Tag Archives: LeBron James

The inevitable LeBron post

The sight of these two together makes you sick? Sorry. I cant help you.

I didn’t really want to weigh in here on this. Namely, basketball only means so much to me, so I didn’t expect to get caught up in this one way or the other. I just wanted LeBron James to pick a team and have all this news escape my life.

Then he picked a team and the sports world lost their collective minds.

There is real, pure, misguided hate being slung around right now. People are furious at LeBron James, calling him a coward, a traitor, an egomaniac, a jerk, a gutless puke; really, they’re calling him anything you can think of.

And to everyone who’s anywhere from furious or upset about this situation, or hoping the new James-Dwyane Wade-Chris Bosh triumvirate in Miami crashes and burns, I’ll say this:

You need to wake up.

The easiest way is to go through every point that folks are upset over, and explain why it’s not that big a deal.


I like this one, because it’s the easiest to knock down.

Anyone who thinks he owed it to the Cavs to stick around has never had a less-than-great job. Imagine, if you will, that you’re hired by a company right out of college. The money’s decent and you hang around for a few years, but after a while, you start to realize that your potential there is limited, promotions are rare, and you’ll be spinning your wheels the longer you stay.

One day, five other companies who are more appealing come calling, begging you to join them. And two of your friends were just hired by one of them, and it’s in a city where you’ll have more fun in your down time. And your current company? Their entire argument for your staying revolves around, “well, you were here first.” If you’re not leaving that company, you’re either a fool or you hate yourself.

Every move the Cavs have made to surround LeBron James with a championship-level cast has only worked to handcuff the team in salary cap terms, and none of the moves have worked to make the team markedly better. Ben Wallace? Shaq? Antawn Jamison? Every other team had at least the potential to win, especially Miami and Chicago. Cleveland had only this:

“If you leave, we’ll kill ourselves.”

If the only thing keeping me with a company was guilt, I’d be hightailing it out of that disaster-to-be, too.

And if this guy were my boss? Jesus. Get me out of there.

LeBron James didn’t betray the Cavs. They betrayed themselves.


This argument says that “Michael Jordan never would’ve joined forces with Magic Johnson/Isiah Thomas/Charles Barkley/Hakeem Olajuwon/etc.” These fans and writers are furious that LeBron, apparently, is throwing away his talent and his chance to build his own team into a champion, and that he doesn’t have Jordan’s killer instinct.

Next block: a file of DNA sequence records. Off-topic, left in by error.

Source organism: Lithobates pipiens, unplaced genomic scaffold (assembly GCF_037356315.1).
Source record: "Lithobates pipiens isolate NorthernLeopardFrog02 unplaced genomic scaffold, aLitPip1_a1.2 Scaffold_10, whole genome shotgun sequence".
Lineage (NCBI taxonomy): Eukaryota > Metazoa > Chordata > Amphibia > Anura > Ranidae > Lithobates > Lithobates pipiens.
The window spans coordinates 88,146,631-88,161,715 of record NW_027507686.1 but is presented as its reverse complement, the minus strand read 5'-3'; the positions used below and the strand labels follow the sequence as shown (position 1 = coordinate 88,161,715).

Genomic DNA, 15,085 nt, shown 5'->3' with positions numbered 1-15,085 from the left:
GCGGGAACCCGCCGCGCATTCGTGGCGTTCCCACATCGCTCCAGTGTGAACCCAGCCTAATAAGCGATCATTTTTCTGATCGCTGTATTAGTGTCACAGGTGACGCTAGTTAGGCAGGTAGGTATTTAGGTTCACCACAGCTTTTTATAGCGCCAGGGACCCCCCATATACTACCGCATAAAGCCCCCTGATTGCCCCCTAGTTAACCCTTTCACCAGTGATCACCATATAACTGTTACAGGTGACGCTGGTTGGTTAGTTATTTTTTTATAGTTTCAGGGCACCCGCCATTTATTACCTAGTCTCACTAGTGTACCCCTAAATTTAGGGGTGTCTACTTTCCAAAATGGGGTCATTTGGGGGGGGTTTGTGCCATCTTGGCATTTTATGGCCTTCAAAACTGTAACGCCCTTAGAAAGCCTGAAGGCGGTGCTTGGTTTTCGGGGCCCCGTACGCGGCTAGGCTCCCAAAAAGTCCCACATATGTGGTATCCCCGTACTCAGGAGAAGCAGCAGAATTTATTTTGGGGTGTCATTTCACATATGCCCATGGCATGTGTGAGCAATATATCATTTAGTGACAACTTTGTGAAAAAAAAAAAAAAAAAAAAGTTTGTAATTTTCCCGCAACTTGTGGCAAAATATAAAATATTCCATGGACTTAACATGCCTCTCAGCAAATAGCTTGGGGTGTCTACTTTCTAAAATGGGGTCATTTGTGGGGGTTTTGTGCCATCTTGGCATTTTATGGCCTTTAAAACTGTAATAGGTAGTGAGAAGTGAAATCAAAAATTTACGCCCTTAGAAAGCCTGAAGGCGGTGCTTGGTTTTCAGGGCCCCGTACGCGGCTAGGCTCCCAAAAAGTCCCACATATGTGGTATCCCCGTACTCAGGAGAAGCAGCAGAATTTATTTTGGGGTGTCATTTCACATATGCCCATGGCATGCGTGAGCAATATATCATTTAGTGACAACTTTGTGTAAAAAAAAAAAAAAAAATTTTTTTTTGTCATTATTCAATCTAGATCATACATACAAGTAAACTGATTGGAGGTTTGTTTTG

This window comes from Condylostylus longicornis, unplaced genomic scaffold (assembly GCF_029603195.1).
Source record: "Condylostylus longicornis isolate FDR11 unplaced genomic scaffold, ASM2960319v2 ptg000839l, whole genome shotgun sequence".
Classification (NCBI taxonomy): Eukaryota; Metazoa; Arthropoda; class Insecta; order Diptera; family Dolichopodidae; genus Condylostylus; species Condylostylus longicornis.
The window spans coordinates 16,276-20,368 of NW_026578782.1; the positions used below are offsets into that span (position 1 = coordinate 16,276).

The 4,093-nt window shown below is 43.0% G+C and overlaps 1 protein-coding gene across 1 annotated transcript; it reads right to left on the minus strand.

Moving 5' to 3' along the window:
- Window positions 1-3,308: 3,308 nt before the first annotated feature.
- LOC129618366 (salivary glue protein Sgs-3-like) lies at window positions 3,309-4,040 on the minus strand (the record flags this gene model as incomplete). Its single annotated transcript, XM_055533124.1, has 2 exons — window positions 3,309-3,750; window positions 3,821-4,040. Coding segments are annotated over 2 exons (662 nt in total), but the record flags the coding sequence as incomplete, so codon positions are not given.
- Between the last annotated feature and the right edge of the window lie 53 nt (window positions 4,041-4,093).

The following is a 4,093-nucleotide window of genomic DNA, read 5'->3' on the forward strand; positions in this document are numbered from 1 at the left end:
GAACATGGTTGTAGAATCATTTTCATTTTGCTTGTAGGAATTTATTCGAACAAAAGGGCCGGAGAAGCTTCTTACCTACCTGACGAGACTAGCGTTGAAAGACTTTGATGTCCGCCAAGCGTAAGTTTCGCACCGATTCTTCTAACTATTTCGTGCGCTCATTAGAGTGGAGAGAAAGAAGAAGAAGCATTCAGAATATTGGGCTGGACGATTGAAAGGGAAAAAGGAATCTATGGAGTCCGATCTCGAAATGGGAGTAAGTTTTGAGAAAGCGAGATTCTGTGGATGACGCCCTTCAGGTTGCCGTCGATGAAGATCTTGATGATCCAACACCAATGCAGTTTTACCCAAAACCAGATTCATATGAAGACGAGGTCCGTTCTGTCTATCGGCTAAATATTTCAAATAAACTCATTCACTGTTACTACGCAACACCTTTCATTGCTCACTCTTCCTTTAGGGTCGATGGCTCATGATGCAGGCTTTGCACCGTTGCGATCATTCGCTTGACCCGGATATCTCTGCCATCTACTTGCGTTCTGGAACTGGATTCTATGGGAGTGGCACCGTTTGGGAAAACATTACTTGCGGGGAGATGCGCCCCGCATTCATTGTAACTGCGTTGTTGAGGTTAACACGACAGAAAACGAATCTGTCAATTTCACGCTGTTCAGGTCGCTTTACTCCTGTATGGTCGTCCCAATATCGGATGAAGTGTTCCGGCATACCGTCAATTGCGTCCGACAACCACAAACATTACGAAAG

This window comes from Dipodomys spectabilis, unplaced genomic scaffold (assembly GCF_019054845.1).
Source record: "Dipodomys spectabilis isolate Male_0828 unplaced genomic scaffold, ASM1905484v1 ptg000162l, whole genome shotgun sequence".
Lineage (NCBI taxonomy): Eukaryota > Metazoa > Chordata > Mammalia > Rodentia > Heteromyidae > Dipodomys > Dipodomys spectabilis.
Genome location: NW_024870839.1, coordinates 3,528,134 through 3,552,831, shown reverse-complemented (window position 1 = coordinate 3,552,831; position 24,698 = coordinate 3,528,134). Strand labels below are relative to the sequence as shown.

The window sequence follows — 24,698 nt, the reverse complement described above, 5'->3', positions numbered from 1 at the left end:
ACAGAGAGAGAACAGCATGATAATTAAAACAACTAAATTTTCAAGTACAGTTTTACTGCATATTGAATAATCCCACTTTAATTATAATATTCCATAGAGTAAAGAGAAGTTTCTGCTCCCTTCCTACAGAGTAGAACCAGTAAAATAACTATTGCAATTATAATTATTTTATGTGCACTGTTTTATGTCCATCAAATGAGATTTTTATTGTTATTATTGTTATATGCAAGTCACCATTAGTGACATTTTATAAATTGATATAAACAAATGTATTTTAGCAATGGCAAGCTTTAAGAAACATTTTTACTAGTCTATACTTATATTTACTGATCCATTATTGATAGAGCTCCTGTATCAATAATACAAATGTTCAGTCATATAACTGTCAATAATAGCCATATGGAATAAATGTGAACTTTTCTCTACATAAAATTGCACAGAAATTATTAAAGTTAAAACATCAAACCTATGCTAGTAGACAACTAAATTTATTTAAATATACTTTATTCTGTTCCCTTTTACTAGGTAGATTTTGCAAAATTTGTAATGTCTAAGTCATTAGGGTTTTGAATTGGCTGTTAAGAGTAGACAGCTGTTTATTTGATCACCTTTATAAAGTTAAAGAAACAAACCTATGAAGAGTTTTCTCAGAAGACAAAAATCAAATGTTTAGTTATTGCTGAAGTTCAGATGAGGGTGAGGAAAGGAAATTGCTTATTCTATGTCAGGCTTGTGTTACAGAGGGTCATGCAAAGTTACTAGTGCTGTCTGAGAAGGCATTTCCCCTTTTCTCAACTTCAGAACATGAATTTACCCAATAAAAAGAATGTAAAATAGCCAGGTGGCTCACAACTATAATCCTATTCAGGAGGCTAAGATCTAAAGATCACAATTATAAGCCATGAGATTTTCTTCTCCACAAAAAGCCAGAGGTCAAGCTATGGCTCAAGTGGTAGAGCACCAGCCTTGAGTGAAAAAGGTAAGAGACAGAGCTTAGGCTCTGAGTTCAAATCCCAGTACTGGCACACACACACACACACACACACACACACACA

Now, is it LeBron’s fault that he didn’t have the characteristics so many wanted him to have? So many have pinned that on him, the next Jordan, the next Magic, that guy who can single-handedly carry a team to multiple championships. But what if he’s just a guy who wants to play basketball, who isn’t interested in that kind of legacy, but instead interested in the fun of playing basketball for money? Many are furious that LeBron would lower himself to being Wade’s second banana. They seem to be even more furious that LeBron himself doesn’t see it that way.

And on that note, no one has ever won a championship by themselves. Just about all of them had Hall-of-Famers and All-Stars around them. In case you forgot:

  • Michael Jordan: Scottie Pippen, Dennis Rodman, Horace Grant
  • Magic Johnson: Kareem Abdul-Jabbar, James Worthy, Bob McAdoo, Byron Scott
  • Larry Bird: Kevin McHale, Robert Parish, Dennis Johnson, Bill Walton
  • Julius Erving: Moses Malone, Maurice Cheeks
  • Tim Duncan: David Robinson, Manu Ginobli, Tony Parker
  • Kevin Garnett: Paul Pierce, Ray Allen, Rajon Rondo
  • Kobe Bryant: Shaquille O’Neal, Pau Gasol, Derek Fisher, hell, even Ron Artest
  • Isiah Thomas: Rodman, Joe Dumars, Bill Laimbeer
  • Hakeem Olajuwon: Clyde Drexler, Kenny Smith, Otis Thorpe, Robert Horry (who helped a lot of other folks on this list, too)

If he stays in Cleveland, he never has a chance to join this list, either in the bold part or the help part. And the last time I checked, playing for less money for a chance to win was a good thing.